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A Snapshot of U.S. R&D Competitiveness: 2020 Update

A look at some major recent trends in global R&D with the latest OECD data.

The Organisation for Economic Co-operation and Development (OECD), the leading source for international data on science, technology, and innovation, updates its Science and Technology Indicators twice a year. Here’s a look at major trends in R&D, patenting, and the research workforce with the most recent update: download brief.

Global R&D Expenditures: China Continues to Gain

Spending on research and development (R&D) – activities to generate new knowledge and create new technology – is a cornerstone input for innovation. The United States has long led the world in R&D spending, but China has gained rapidly in recent years. From 1995 through 2018, Chinese R&D investment from public and private sources increased by over 15% a year on average, an astounding figure roughly double the increases achieved by Korea, which had the second-highest growth among major funders (figure 1).

As a result of this growth, Chinese R&D reached $463 billion in 2018 according to OECD data, $89 billion behind the U.S. (figure 2). The U.S. currently accounts for less than 30% of the global total.

 

Up until recently, many analysts believed Chinese R&D spending would catch up with the U.S. as early as last year. Yet the data in figure 2 suggests this hasn’t happened yet. Why not? The simple answer is that prices in China have risen, pushing up the cost of research more than had been previously estimated. OECD adjusts its international comparisons to achieve purchasing power parity, eliminating the differences in prices between countries and allowing for something closer to apples-to-apples comparisons. OECD had been relying on 2011 prices to make these adjustments but, earlier this year, updated its methodology to capture 2017 price levels. Over these six years, the prices of goods in China drifting upwards, approaching the global average.[i]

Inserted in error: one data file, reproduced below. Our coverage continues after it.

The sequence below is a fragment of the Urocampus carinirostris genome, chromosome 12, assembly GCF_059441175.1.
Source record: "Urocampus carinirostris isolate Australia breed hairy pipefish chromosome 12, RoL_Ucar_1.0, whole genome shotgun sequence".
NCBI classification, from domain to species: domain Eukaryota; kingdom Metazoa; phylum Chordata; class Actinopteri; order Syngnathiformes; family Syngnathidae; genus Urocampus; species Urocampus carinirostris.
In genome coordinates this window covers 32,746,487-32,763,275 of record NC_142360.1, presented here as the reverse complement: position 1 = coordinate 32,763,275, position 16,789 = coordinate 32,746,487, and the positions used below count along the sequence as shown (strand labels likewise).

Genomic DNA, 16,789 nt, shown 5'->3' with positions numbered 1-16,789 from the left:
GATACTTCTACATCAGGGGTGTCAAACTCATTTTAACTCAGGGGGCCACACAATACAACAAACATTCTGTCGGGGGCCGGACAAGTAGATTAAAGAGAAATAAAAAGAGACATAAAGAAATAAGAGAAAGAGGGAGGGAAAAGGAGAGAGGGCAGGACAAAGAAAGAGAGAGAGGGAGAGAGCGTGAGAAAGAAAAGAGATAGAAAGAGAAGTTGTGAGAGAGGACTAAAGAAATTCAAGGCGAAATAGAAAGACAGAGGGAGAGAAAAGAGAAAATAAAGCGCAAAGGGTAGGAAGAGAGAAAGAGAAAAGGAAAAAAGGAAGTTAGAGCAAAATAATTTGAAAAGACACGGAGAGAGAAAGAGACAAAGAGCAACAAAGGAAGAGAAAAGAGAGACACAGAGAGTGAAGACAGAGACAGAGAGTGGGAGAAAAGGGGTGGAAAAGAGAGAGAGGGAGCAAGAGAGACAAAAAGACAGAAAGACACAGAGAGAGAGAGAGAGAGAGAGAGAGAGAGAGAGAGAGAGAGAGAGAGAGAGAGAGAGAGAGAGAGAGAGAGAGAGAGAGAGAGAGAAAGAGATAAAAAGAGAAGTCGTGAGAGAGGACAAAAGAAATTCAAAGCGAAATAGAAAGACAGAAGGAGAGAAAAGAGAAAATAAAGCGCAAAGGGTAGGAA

For R&D activities, the upshot is that China continues to increase spending substantially, but those expenditures are buying less actual R&D than they would have when prices were cheaper. It also doesn’t change the core fact that Chinese R&D has seen staggering increases over the past two decades, and remains an undeniable leadership rival to the U.S.

R&D Intensity: U.S. is 10th

R&D intensity – or R&D as a share of gross domestic product, or GDP – indicates the relative share of resources devoted to R&D in an economy. This provides another indicator of how innovative an economy is. For instance, Israel and Korea, the two countries with the most R&D-intensive economies, spend far less than the United States or China on R&D in total dollars. But they also spend more on R&D per each dollar of GDP than others, indicating stronger relative focus on science and innovation.

 

In R&D intensity, the U.S. is now 10th in the world, dropping out of the top 5 following the mid-1990s. In that time, Korea, Taiwan, Germany, and others have surpassed U.S. R&D intensity (Figure 3). China has gained ground as well, though still lagging somewhat behind the U.S. As of 2018, Chinese R&D intensity stands at 2.1% and U.S. intensity at 2.8%. Israel and Korea are the global leaders, each above 4.5%.

The preceding section refers to public and private spending. Limited to only public R&D, the U.S. has similarly fallen in the leadership tables. As of 2017, the U.S. ranks 14th, again compared to top 5 in the mid-1990s. This decline appears to be a product of the federal R&D spending slowdown after the financial crisis (figure 4).

 

For more on research workforce and patenting, download the full brief.

 

[i] See the World Bank’s International Comparison Program, which analyses these price changes: https://www.worldbank.org/en/programs/icp